posted by Grangousier at 5:02 PM on October 23, 2009


that Tweakbench link led me to the Mac VST wrapper from VFX software. Most excellent. Thanks.
posted by Grundlebug at 8:01 AM on October 24, 2009


MD - afraid not. I have the AW4416 (the pre-cursor to yours) which I use for location recording and they are pretty much closed boxes - you cannot load plugins (VST or otherwise) into them.
posted by the_very_hungry_caterpillar at 12:57 PM on October 24, 2009


"the plugin equivalent of MP3"

given that so many VST's use Windows specific API's and the license for VST is incompatible with open source, I would compare them moreso to realaudio or DRM'd WMA.
posted by idiopath at 12:13 PM on October 25, 2009 [1 favorite]


tvhc - I'd like to get hold of an AW4416 one day. One feature of it, if memory serves, is you can record 16 tracks at 24-bit. The only bummer with the AW2400 is that you can only record 12 tracks at 24-bit. Why Yamaha limited what is, supposedly, their flagship DAW in this way is quite beyond me. There is a noticeable difference in quality at 24-bit - at least to my ears. I'd be looking to slave an AW4416 off the 2400 mainly so I could get 28 tracks at 24-bit.

Kind of wonder too whether there is a dichotomy between those who record on PCs and those who use purpose-built hardware like the Yams - two separate schools, as it were. I admit to being a bit of a flat-earth man in terms of recording - I like to get my hands on the faders - but would be interested to learn from others how easily they made the switch to exclusively PC recording. I find it really difficult to imagine doing it all by pointing and clicking a mouse.....!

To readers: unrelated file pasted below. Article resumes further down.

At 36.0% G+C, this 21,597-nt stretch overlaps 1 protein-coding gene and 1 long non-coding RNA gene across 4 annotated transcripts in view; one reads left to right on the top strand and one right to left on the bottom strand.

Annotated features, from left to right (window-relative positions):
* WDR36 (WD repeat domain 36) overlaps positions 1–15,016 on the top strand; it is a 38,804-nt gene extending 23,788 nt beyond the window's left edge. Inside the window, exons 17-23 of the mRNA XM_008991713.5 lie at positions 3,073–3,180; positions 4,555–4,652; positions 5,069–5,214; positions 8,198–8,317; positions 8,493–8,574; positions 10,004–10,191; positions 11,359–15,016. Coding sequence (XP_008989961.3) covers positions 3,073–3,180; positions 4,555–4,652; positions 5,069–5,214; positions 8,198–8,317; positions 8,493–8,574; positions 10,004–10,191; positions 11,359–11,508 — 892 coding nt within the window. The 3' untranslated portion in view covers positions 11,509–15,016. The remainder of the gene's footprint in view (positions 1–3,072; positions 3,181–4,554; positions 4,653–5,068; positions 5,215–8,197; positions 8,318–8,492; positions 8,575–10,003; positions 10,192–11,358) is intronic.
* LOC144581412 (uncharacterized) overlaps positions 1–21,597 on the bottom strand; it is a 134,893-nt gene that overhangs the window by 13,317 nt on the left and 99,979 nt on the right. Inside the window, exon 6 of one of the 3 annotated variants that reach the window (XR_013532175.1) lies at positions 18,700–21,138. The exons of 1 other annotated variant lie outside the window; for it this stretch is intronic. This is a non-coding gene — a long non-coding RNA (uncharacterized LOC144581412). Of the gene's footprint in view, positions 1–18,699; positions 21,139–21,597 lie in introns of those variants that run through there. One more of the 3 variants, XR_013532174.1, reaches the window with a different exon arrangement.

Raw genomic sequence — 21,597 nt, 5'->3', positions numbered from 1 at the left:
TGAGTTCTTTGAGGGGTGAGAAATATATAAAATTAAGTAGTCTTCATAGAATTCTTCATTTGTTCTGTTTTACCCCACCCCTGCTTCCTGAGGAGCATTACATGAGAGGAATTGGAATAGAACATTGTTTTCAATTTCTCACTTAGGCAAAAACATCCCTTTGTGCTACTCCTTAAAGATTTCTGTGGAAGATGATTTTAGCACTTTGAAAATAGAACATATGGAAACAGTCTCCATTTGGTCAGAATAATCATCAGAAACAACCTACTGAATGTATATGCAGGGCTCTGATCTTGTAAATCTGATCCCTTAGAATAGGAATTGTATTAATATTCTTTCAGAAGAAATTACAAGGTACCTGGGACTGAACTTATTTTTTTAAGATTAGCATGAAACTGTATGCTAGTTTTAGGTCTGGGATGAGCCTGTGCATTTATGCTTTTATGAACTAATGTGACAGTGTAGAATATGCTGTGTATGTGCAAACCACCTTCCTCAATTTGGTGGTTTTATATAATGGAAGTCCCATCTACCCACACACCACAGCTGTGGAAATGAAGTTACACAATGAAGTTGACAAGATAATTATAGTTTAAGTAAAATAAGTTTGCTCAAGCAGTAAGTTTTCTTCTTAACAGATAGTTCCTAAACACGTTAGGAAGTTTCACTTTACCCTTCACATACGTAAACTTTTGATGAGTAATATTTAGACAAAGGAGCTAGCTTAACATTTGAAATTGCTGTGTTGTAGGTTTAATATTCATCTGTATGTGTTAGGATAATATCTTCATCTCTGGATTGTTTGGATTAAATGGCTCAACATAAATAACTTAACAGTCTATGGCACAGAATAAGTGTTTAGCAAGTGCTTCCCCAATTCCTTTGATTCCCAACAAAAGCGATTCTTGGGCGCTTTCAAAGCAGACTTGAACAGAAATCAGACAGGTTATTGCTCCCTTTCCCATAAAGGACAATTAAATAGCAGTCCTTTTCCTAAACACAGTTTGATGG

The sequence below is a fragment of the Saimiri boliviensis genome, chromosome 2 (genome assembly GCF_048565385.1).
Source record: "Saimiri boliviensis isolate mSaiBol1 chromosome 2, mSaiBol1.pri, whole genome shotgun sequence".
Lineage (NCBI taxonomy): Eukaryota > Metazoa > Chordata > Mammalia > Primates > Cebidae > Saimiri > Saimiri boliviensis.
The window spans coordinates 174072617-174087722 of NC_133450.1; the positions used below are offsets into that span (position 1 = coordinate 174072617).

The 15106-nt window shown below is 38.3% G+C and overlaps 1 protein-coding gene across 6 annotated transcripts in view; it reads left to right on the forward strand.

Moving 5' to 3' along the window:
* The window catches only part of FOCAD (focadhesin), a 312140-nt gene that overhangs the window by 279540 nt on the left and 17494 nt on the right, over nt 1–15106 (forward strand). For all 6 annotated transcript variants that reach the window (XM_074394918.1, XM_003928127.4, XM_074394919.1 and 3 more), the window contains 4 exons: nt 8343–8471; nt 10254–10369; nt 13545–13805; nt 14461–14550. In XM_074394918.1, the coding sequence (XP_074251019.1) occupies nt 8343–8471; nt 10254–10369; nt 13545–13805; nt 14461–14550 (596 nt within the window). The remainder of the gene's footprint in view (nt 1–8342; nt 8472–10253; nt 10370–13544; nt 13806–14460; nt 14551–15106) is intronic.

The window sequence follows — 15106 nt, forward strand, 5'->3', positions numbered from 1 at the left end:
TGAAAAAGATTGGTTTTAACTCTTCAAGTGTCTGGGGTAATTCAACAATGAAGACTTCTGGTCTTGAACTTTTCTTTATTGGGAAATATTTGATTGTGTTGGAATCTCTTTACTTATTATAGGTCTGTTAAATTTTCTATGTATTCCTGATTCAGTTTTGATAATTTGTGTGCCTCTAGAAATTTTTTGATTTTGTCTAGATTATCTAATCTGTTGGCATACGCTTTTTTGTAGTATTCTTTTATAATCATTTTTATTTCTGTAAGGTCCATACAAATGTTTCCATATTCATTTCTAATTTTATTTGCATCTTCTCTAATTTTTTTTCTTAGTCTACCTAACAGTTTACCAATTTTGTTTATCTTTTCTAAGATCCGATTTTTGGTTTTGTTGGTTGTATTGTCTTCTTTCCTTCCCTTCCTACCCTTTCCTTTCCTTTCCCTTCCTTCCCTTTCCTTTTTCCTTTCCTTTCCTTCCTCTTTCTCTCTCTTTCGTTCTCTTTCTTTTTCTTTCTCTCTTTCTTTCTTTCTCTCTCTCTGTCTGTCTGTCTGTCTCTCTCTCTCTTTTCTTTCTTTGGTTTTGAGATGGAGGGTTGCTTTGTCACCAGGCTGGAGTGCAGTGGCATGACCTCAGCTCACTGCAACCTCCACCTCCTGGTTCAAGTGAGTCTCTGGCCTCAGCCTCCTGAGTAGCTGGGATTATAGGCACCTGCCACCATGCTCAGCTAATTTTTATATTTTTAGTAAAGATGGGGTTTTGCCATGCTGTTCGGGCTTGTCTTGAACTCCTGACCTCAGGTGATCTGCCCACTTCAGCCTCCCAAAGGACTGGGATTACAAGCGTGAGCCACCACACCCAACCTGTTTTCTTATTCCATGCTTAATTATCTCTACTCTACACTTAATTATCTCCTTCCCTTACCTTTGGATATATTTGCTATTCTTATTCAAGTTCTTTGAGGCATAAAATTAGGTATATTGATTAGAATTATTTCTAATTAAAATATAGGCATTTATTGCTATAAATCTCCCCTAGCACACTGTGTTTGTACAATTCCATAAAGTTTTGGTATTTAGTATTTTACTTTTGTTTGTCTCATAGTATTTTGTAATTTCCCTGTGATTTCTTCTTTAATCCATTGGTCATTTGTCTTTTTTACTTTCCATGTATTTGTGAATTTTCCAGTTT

posted by MajorDundee at 3:02 PM on October 25, 2009


Any halfway decent recording software can use midi faders. I have a Korg Nanokontrol and a Berhinger BCF2000 and both work great for controlling a mixdown and/or effects parameters.
posted by idiopath at 3:48 PM on October 25, 2009


"the plugin equivalent of MP3"

given that so many VST's use Windows specific API's and the license for VST is incompatible with open source, I would compare them moreso to realaudio or DRM'd WMA.
yes in practice, but...
posted by tmcw at 2:53 PM on October 27, 2009


Yeah, there are submarine patents that effect mp3, but then again, I assure you there are a boatload of submarine patents on the very concept of a plugin. In practice VST is pretty much a windows thing, with a dirth of usable VST's for OSX or Linux. VST, like most other plugin API's that generate a user interface along with doing audio processing, tends to rely on the host API of a particular OS. The hardware devices that can run an arbitrary VST plugin are all running embedded Windows.
posted by idiopath at 7:53 AM on October 28, 2009


It's a niche thing, but the Theatre Sound Mailing List is one of a kind for those who are into the world of theatrical sound design. A good number of luminaries take the time to share their knowledge and the archives are golden.
posted by zachlipton at 6:22 PM on November 9, 2009


My own favourite is The Grid -- the production area of Drum and Bass forum, Dogs on Acid.
posted by PeterMcDermott at 5:59 AM on November 11, 2009